With the governor’s blessing, Vermont made history Thursday as the first state to enact a comprehensive single-payer health care system. There’s hope for the rest of us, as Amy Goodman pointed out: “Canada’s single-payer health care system started as an experiment in one province, Saskatchewan.”

In order to get Green Mountain Care (as the state’s new system is dubbed) off the ground, Vermont needs waivers from Congress and the Department of Health and Human Services. Firedoglake reports:

While the law puts Vermont on the path to achieving this goal [universal health care], there are still some major hurdles. By 2013 the state will need to decide on revenue sources to pay for some parts of it. An integral part of addressing the funding issue will be the need for multiple waivers from several federal laws that will allow the state to fold the administration and funding of federal insurance programs into Green Mountain Care.

Some of the potential waivers include:

Medicaid waiver SCHIP waiver Waiver to locally manage traditional Medicare Medicare Part D waiver to include seniors in single drug formulary for the state Waiver from some workers compensation laws Waivers for multiple provision of the Affordable Care Act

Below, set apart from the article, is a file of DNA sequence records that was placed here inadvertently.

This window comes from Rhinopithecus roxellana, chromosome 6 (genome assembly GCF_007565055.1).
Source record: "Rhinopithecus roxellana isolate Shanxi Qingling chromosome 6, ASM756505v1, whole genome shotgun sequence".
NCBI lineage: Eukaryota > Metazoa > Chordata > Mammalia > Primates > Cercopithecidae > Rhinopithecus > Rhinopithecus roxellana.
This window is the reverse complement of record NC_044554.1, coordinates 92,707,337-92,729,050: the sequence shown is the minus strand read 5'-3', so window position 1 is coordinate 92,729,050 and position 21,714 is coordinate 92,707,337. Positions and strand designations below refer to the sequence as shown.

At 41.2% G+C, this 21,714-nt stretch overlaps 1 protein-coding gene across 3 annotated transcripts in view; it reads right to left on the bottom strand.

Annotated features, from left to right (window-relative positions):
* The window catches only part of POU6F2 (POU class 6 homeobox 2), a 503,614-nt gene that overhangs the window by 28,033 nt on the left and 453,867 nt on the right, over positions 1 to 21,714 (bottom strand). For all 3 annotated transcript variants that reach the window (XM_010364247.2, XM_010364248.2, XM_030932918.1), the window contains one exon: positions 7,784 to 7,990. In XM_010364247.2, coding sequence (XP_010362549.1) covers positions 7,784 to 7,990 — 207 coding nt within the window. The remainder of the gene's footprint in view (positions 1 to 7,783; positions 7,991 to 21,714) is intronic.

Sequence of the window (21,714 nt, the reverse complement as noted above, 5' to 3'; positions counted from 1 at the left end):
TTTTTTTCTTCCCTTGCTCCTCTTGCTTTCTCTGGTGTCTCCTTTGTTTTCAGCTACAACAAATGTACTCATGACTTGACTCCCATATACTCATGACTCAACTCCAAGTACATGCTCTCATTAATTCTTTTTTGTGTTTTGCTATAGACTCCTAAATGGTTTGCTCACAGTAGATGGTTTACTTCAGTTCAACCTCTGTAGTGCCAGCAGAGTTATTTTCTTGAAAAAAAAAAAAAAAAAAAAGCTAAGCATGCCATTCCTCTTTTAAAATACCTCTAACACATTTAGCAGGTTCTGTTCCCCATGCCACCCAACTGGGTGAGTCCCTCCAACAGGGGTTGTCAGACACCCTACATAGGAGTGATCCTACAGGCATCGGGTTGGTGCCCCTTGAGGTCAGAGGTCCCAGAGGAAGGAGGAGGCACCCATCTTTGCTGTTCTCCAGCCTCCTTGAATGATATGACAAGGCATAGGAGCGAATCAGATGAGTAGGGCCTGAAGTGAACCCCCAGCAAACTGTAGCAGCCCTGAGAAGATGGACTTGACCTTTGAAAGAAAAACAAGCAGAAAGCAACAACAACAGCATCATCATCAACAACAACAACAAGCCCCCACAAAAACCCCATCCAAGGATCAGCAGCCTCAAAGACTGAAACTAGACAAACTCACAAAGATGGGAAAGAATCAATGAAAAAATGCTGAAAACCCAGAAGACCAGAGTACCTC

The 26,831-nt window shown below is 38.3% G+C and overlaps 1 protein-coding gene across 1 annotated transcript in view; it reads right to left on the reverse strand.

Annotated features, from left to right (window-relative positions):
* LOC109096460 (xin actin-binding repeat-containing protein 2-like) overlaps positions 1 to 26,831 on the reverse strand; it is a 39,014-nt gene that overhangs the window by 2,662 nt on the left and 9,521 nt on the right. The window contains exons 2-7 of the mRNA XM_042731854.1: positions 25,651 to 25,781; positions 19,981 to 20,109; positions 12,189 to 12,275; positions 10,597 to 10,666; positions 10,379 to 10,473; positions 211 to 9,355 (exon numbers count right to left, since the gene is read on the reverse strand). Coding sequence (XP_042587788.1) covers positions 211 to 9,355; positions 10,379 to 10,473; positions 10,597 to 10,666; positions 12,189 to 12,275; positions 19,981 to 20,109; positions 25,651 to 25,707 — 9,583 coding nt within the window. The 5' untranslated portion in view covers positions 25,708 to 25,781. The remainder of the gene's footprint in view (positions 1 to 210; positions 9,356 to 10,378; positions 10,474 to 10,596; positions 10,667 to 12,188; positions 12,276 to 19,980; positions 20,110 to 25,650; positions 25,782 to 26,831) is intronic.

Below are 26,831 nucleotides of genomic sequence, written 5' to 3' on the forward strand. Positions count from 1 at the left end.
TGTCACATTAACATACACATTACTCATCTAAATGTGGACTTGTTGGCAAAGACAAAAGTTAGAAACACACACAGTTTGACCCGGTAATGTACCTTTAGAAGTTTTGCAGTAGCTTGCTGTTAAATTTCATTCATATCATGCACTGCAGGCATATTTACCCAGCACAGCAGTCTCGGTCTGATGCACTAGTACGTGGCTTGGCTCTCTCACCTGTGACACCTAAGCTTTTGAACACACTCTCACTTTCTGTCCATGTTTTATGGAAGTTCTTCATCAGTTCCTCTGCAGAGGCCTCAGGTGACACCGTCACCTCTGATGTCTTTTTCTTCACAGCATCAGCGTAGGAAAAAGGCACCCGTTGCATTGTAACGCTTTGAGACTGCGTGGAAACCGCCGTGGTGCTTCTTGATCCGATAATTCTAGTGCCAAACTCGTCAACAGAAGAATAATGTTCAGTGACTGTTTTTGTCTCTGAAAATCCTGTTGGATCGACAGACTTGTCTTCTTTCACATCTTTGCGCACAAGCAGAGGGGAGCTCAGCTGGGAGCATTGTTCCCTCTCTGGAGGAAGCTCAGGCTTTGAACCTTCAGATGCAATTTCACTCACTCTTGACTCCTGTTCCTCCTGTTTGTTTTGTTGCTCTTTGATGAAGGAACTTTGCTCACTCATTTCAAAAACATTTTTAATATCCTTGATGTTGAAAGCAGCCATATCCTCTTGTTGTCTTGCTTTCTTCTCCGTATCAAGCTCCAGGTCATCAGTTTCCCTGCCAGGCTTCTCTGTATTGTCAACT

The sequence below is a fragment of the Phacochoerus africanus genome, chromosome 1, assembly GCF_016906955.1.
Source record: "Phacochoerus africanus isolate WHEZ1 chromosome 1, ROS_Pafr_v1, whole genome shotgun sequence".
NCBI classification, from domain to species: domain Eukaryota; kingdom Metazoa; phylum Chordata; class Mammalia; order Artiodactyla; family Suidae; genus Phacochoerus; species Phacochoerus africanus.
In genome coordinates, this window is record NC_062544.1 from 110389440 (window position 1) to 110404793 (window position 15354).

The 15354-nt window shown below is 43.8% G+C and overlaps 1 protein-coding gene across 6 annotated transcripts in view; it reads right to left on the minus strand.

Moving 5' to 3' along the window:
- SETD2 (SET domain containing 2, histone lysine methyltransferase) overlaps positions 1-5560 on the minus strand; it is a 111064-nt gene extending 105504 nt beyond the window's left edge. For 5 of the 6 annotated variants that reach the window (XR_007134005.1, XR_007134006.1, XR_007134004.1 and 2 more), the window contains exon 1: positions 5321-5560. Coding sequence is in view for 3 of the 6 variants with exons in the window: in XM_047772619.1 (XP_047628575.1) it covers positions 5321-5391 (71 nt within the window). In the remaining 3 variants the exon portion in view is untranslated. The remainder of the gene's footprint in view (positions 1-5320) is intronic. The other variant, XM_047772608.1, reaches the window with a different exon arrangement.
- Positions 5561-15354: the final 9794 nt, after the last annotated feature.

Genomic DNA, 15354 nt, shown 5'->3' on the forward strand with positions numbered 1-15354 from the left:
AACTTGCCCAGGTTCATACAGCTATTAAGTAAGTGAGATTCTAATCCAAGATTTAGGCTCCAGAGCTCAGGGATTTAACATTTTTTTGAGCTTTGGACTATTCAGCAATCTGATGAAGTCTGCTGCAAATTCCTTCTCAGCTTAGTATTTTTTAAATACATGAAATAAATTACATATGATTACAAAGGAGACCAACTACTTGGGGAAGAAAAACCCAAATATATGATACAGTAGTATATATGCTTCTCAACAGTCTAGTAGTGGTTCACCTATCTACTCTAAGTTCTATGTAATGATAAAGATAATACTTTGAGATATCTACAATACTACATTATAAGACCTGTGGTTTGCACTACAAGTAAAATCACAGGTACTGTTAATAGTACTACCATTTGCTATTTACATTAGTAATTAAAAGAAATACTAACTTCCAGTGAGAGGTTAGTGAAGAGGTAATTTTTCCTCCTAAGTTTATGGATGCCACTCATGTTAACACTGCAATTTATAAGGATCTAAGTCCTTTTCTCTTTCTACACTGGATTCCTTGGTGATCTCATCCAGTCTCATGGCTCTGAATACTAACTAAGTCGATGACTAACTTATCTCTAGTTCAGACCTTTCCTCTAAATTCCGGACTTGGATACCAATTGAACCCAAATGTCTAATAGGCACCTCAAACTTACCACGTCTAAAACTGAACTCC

It will take time to set up the new system. As AP explains, a new board will make key decisions about the public insurer:

Under a the law, a five-member board will be appointed by October to set up Green Mountain Care, as the state system is to be called. Among the board’s tasks will be to set up a payment system under which hospitals and other providers will be paid a set amount of money to provide health care to a set population, as opposed to the current system known as fee for service, which, for instance, pays doctors on a per-visit basis.

As alluded to before, Amy Goodman tells us in her latest column why the rest of the country might benefit from Vermont’s trailblazing:

Vermont has become an incubator for innovative public policy. Canada’s single-payer health care system started as an experiment in one province, Saskatchewan. It was pushed through in the early 1960s by Saskatchewan’s premier, Tommy Douglas, considered by many to be the greatest Canadian. It was so successful, it was rapidly adopted by all of Canada. (Douglas is the grandfather of actor Kiefer Sutherland.) Perhaps Vermont’s health care law will start a similar, national transformation.

Anthropologist Margaret Mead famously said: “Never doubt that a small group of thoughtful, committed citizens can change the world. Indeed, it is the only thing that ever has.” Just replace “group” with “state,” and you’ve got Vermont.


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